Sadly, as flawed as it was, I would still say Black Panther was one of the better films nominated for “Best Picture” in 2018. I ranked it #1, in fact – and it didn’t even make my top ten.

          An anime series, you say? Now, that’s a medium that, even during its slow portions, has innovated far more than films have in the past ten years. I’ll look forward to reading about it.

          Liked by 1 person

          • I lost track of so many modern games, but I’ll take your word for it with 2013 being a dud year for the gaming industry.

            Oh, really? That’s crazy if the bar was set that low in 2018 for movies. There were some good things about Black Panther, but even I wouldn’t call it one of the best movies to come out in 2018 when you stack it with world cinema or indie films.

            That’s right. I’ve noticed that even during my teens when there were so many good series and some movies out there. I’ll give you a hint about this series: it’s a Shonen Jump work, one of the creators made a VERY popular manga/anime series in the 00s, and it involves a game that had never been covered in anime or most other media until it came out.

            Liked by 1 person

    • You’re welcome! I played through Blind Forest recently and enjoyed it. I’m hoping that Will of the Wisps is good as well. A lot of people consider it to be even better than the original.

      Like

  2. Thanks for the shout-out! 😀

    I definitely agree with you about gaming having a more vibrant indie scene than movies. One of the things I love about finally having Xbox Game Pass is there’s an abundance of smaller, non-AAA titles I can choose from that I may not have as aware of. Microsoft and Nintendo are continuing to support indie games whereas Sony, it seems has been a little more complacent as of late.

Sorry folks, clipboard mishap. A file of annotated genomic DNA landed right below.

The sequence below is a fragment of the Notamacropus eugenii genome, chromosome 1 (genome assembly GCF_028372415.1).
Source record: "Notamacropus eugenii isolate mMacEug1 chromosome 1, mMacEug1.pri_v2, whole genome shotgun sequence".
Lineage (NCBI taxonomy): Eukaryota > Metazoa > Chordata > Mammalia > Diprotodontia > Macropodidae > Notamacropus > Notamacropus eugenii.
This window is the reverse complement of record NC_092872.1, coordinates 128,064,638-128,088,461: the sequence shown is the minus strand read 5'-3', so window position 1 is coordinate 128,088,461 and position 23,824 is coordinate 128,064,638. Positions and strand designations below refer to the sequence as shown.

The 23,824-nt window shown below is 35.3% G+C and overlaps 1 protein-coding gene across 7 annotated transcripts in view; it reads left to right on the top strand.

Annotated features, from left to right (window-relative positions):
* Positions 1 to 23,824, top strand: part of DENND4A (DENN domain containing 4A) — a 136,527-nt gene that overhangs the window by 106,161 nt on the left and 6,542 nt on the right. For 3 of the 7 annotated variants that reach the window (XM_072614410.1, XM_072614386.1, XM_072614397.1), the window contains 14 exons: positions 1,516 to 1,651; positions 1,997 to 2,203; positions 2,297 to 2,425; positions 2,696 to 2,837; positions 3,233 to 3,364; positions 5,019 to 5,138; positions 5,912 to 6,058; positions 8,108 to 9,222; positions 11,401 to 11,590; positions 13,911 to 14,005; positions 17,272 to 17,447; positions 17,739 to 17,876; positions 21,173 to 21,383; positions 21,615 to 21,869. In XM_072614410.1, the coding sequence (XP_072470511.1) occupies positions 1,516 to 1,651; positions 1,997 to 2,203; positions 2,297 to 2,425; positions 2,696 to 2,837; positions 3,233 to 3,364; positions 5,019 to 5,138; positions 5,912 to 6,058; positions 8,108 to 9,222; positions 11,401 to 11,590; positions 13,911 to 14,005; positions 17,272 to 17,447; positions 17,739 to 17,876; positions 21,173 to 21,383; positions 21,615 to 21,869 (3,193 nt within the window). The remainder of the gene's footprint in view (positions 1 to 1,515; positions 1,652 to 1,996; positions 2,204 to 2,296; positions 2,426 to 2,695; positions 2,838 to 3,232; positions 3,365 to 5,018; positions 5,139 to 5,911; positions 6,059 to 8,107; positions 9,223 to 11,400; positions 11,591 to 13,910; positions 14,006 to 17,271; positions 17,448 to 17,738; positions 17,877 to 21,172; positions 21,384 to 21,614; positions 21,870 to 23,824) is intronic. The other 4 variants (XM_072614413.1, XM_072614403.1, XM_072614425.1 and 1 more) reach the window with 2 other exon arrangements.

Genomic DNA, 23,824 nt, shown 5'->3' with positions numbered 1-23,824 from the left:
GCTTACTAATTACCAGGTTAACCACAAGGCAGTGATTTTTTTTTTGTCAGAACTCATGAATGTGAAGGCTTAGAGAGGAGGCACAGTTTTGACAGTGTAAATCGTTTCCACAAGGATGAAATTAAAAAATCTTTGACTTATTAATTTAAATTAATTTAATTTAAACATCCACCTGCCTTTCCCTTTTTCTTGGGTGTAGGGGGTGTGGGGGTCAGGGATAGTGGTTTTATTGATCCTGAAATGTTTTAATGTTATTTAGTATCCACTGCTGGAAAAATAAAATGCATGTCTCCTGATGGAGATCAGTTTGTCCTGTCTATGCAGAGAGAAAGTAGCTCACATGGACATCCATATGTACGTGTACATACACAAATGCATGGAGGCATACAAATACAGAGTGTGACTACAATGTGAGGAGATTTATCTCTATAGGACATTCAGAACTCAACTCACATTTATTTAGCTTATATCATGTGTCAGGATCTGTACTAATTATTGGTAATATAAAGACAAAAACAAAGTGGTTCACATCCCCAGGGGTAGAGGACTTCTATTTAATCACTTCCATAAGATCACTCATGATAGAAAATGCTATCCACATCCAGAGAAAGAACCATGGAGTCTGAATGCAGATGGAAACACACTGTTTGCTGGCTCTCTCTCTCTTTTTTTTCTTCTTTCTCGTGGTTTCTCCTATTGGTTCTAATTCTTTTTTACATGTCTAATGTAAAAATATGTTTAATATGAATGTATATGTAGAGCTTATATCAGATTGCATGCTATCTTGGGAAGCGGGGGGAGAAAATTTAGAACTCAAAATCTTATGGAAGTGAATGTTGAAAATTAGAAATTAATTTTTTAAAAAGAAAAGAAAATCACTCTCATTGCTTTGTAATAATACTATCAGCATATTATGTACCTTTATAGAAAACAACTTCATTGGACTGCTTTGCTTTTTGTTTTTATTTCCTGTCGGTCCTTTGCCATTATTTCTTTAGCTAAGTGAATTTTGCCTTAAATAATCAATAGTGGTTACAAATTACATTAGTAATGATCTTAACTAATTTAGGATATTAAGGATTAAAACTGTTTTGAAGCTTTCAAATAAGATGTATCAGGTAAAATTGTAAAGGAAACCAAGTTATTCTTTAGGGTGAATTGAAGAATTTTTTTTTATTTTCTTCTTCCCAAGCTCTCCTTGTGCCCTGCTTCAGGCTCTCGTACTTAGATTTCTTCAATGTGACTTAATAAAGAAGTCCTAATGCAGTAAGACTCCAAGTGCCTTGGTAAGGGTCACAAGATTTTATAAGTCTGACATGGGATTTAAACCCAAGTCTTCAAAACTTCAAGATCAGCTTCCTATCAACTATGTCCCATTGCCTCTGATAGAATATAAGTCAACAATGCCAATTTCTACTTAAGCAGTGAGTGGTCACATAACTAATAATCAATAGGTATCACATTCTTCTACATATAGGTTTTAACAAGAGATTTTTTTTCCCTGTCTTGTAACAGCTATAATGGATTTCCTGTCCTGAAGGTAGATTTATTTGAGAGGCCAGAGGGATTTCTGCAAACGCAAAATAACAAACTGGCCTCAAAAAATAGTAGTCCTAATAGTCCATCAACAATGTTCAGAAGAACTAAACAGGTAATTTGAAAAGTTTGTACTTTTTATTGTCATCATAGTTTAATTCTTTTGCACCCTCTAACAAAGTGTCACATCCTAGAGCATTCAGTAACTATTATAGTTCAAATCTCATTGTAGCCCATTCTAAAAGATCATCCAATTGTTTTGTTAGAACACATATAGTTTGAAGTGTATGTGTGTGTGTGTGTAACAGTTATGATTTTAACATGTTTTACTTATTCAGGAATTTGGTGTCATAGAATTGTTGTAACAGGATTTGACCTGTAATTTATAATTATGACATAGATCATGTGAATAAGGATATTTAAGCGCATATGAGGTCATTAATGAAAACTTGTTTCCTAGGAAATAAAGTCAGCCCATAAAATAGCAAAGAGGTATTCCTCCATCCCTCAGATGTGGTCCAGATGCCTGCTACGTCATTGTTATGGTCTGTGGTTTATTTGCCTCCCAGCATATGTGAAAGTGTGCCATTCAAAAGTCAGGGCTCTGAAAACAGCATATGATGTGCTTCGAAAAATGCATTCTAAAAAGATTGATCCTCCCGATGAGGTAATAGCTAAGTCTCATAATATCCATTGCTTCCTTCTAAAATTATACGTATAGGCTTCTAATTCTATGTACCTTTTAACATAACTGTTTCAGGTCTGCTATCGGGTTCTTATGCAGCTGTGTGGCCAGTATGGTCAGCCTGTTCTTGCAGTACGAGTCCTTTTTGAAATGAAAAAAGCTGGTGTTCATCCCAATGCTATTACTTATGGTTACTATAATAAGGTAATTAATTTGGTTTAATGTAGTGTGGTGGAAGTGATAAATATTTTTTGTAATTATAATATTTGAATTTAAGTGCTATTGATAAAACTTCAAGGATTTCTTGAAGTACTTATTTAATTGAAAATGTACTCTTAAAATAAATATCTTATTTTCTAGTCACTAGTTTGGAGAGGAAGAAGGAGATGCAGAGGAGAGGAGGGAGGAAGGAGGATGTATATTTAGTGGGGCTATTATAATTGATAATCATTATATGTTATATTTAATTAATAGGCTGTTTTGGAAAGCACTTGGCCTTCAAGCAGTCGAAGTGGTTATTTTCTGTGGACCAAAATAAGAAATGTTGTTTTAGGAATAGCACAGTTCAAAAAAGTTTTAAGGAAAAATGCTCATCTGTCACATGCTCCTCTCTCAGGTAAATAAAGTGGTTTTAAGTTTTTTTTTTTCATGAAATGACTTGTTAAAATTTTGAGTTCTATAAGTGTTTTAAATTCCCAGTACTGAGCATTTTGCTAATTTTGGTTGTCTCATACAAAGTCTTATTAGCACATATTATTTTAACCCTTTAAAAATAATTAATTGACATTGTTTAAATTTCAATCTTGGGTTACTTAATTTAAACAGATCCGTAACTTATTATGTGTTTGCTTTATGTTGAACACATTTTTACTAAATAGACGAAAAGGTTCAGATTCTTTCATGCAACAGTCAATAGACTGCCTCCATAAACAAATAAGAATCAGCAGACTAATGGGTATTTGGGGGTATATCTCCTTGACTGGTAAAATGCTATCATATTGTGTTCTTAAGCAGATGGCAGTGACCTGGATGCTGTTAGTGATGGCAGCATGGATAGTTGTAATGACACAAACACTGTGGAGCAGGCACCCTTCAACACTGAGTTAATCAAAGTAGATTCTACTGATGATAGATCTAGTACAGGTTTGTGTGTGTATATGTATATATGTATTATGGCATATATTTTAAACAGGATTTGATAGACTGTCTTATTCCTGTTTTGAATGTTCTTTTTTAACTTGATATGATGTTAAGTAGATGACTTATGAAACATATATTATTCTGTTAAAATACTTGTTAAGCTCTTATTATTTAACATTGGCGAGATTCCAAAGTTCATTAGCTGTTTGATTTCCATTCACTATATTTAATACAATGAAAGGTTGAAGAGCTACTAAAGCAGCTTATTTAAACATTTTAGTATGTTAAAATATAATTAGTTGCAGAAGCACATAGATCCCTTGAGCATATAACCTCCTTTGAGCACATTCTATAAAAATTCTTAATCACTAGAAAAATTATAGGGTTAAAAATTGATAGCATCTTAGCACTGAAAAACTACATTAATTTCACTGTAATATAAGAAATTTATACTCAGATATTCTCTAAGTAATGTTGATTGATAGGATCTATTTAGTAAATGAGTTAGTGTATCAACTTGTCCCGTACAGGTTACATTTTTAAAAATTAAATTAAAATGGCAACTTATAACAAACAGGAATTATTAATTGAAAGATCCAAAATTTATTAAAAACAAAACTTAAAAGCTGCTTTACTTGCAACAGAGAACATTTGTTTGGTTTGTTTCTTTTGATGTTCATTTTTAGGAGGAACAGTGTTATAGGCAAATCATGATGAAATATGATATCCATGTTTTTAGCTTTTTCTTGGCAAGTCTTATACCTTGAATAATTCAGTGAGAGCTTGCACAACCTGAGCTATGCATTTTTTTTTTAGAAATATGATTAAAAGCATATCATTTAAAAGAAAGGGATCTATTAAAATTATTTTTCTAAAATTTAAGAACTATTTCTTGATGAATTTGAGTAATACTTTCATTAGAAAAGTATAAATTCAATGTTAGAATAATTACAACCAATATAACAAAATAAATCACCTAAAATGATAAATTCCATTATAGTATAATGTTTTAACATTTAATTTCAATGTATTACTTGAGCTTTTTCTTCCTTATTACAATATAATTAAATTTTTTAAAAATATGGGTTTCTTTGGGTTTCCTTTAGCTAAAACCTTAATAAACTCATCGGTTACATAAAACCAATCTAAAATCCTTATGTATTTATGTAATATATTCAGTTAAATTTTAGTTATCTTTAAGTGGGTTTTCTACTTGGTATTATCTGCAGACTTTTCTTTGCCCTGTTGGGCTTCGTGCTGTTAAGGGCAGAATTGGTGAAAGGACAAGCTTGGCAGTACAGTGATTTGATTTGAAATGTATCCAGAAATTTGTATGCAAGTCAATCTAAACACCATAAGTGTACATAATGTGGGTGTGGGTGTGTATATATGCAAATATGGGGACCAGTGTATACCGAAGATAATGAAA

Liked by 1 person

    • You’re welcome! And yeah, it’s no contest, really. Game designers aren’t afraid to innovate whereas their filmmaking counterparts are too complacent with making stuff to pander to critics. I do commend Microsoft and Nintendo for supporting indies – especially because the latter gives them a solid portable platform. Here’s hoping Sony follows their lead at some point because the game journalists’ lack of support for the indie scene is appalling; ironically, they have the exact opposite problem that their film-loving counterparts have. The latter camp have a tendency to overhype independent stuff that, more often than not, tends to be aggressively mediocre.

      Liked by 1 person

  3. Thanks again for the mention, as always. Sorry for the late response, this pandemic thing has got me – like pretty much everyone – in a bit of a slump. I think March was the first time I didn’t write a single movie review for a whole month since I launched Wizard Dojo. And I barely got one game review out. I guess my video game awards were decently productive, even if most of them are shorter bits of writing. At any rate, I’m hoping to pick up the slack in April, fingers crossed.

    I think “solid” is a good way to describe 2019 in regards to video games. It had some great titles, but didn’t produce the same level of quality as 2018 or 2017 (or 2016, 2015 or 2014, come to think of it, though I hope that doesn’t sound like I’m talking down to the 2019 games I awarded).

    Also, I just realized Ori and the Will of the Wisps is out from this post… That reminds me, I really need to play the first one…

    Great write-up, as always. Stay safe. I hope you have a penny, a chip and a used napkin to keep you company during this quarantine fiasco.

    Liked by 1 person